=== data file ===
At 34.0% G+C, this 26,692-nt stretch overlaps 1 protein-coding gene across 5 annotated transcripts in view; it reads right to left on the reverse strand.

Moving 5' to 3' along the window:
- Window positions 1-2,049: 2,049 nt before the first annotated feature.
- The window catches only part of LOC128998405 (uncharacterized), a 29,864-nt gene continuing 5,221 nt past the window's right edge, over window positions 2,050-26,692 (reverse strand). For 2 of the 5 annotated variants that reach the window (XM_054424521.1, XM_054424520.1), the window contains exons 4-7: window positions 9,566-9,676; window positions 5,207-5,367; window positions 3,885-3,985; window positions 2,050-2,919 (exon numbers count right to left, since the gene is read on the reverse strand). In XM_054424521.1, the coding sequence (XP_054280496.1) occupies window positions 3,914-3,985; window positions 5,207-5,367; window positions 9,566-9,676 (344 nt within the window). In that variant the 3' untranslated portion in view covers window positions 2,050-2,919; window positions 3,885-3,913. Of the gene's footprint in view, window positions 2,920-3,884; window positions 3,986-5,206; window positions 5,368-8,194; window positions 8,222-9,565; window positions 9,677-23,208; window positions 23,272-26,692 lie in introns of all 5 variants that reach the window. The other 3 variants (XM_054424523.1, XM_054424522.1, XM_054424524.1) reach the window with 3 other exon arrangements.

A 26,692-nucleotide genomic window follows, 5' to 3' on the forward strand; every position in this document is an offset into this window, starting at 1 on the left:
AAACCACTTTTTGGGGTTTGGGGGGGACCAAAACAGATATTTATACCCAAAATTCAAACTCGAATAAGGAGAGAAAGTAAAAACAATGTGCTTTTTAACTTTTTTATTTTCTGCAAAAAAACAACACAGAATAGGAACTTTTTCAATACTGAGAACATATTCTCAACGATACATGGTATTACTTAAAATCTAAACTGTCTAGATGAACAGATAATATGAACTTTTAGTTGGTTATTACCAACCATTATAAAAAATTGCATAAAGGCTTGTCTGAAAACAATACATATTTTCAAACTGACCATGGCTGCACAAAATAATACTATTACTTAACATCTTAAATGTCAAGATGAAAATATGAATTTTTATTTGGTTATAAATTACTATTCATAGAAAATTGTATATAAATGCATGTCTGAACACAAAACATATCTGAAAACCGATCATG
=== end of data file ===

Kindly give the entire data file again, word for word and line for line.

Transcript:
At 34.0% G+C, this 26,692-nt stretch overlaps 1 protein-coding gene across 5 annotated transcripts in view; it reads right to left on the reverse strand.

Moving 5' to 3' along the window:
- Window positions 1-2,049: 2,049 nt before the first annotated feature.
- The window catches only part of LOC128998405 (uncharacterized), a 29,864-nt gene continuing 5,221 nt past the window's right edge, over window positions 2,050-26,692 (reverse strand). For 2 of the 5 annotated variants that reach the window (XM_054424521.1, XM_054424520.1), the window contains exons 4-7: window positions 9,566-9,676; window positions 5,207-5,367; window positions 3,885-3,985; window positions 2,050-2,919 (exon numbers count right to left, since the gene is read on the reverse strand). In XM_054424521.1, the coding sequence (XP_054280496.1) occupies window positions 3,914-3,985; window positions 5,207-5,367; window positions 9,566-9,676 (344 nt within the window). In that variant the 3' untranslated portion in view covers window positions 2,050-2,919; window positions 3,885-3,913. Of the gene's footprint in view, window positions 2,920-3,884; window positions 3,986-5,206; window positions 5,368-8,194; window positions 8,222-9,565; window positions 9,677-23,208; window positions 23,272-26,692 lie in introns of all 5 variants that reach the window. The other 3 variants (XM_054424523.1, XM_054424522.1, XM_054424524.1) reach the window with 3 other exon arrangements.

A 26,692-nucleotide genomic window follows, 5' to 3' on the forward strand; every position in this document is an offset into this window, starting at 1 on the left:
AAACCACTTTTTGGGGTTTGGGGGGGACCAAAACAGATATTTATACCCAAAATTCAAACTCGAATAAGGAGAGAAAGTAAAAACAATGTGCTTTTTAACTTTTTTATTTTCTGCAAAAAAACAACACAGAATAGGAACTTTTTCAATACTGAGAACATATTCTCAACGATACATGGTATTACTTAAAATCTAAACTGTCTAGATGAACAGATAATATGAACTTTTAGTTGGTTATTACCAACCATTATAAAAAATTGCATAAAGGCTTGTCTGAAAACAATACATATTTTCAAACTGACCATGGCTGCACAAAATAATACTATTACTTAACATCTTAAATGTCAAGATGAAAATATGAATTTTTATTTGGTTATAAATTACTATTCATAGAAAATTGTATATAAATGCATGTCTGAACACAAAACATATCTGAAAACCGATCATG